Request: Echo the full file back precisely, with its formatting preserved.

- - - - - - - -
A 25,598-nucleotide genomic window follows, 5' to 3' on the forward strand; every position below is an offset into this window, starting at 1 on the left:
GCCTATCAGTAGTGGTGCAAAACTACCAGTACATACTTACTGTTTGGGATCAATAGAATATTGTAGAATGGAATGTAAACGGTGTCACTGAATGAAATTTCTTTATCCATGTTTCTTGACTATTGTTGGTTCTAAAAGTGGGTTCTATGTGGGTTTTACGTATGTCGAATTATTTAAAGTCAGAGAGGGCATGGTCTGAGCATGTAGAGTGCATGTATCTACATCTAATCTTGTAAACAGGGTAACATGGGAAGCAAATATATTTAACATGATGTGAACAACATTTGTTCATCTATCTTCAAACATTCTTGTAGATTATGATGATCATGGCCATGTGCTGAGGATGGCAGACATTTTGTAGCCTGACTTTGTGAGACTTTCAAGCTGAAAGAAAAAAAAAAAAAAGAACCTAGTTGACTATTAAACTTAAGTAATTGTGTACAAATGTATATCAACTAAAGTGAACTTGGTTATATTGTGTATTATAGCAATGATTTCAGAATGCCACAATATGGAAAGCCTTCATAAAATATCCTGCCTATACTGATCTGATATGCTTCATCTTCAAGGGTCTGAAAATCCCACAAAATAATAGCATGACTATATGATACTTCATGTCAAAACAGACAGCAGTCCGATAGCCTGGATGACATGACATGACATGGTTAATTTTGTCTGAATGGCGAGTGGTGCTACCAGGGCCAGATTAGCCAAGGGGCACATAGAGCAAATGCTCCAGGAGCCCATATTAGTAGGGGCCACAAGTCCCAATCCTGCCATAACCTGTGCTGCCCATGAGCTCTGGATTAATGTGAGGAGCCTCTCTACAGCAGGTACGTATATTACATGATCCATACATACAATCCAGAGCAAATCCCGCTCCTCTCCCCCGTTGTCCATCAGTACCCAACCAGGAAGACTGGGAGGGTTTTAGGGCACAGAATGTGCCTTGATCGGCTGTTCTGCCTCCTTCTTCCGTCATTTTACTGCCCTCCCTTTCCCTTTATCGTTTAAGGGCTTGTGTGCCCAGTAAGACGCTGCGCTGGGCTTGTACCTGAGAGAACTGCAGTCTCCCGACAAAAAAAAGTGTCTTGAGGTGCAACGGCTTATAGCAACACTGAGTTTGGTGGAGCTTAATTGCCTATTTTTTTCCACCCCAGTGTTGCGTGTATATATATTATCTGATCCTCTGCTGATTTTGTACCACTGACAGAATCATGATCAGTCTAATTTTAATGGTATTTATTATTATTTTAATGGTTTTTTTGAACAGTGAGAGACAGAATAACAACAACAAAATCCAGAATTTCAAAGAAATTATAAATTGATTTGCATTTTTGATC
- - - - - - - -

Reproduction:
A 25,598-nucleotide genomic window follows, 5' to 3' on the forward strand; every position below is an offset into this window, starting at 1 on the left:
GCCTATCAGTAGTGGTGCAAAACTACCAGTACATACTTACTGTTTGGGATCAATAGAATATTGTAGAATGGAATGTAAACGGTGTCACTGAATGAAATTTCTTTATCCATGTTTCTTGACTATTGTTGGTTCTAAAAGTGGGTTCTATGTGGGTTTTACGTATGTCGAATTATTTAAAGTCAGAGAGGGCATGGTCTGAGCATGTAGAGTGCATGTATCTACATCTAATCTTGTAAACAGGGTAACATGGGAAGCAAATATATTTAACATGATGTGAACAACATTTGTTCATCTATCTTCAAACATTCTTGTAGATTATGATGATCATGGCCATGTGCTGAGGATGGCAGACATTTTGTAGCCTGACTTTGTGAGACTTTCAAGCTGAAAGAAAAAAAAAAAAAAGAACCTAGTTGACTATTAAACTTAAGTAATTGTGTACAAATGTATATCAACTAAAGTGAACTTGGTTATATTGTGTATTATAGCAATGATTTCAGAATGCCACAATATGGAAAGCCTTCATAAAATATCCTGCCTATACTGATCTGATATGCTTCATCTTCAAGGGTCTGAAAATCCCACAAAATAATAGCATGACTATATGATACTTCATGTCAAAACAGACAGCAGTCCGATAGCCTGGATGACATGACATGACATGGTTAATTTTGTCTGAATGGCGAGTGGTGCTACCAGGGCCAGATTAGCCAAGGGGCACATAGAGCAAATGCTCCAGGAGCCCATATTAGTAGGGGCCACAAGTCCCAATCCTGCCATAACCTGTGCTGCCCATGAGCTCTGGATTAATGTGAGGAGCCTCTCTACAGCAGGTACGTATATTACATGATCCATACATACAATCCAGAGCAAATCCCGCTCCTCTCCCCCGTTGTCCATCAGTACCCAACCAGGAAGACTGGGAGGGTTTTAGGGCACAGAATGTGCCTTGATCGGCTGTTCTGCCTCCTTCTTCCGTCATTTTACTGCCCTCCCTTTCCCTTTATCGTTTAAGGGCTTGTGTGCCCAGTAAGACGCTGCGCTGGGCTTGTACCTGAGAGAACTGCAGTCTCCCGACAAAAAAAAGTGTCTTGAGGTGCAACGGCTTATAGCAACACTGAGTTTGGTGGAGCTTAATTGCCTATTTTTTTCCACCCCAGTGTTGCGTGTATATATATTATCTGATCCTCTGCTGATTTTGTACCACTGACAGAATCATGATCAGTCTAATTTTAATGGTATTTATTATTATTTTAATGGTTTTTTTGAACAGTGAGAGACAGAATAACAACAACAAAATCCAGAATTTCAAAGAAATTATAAATTGATTTGCATTTTTGATC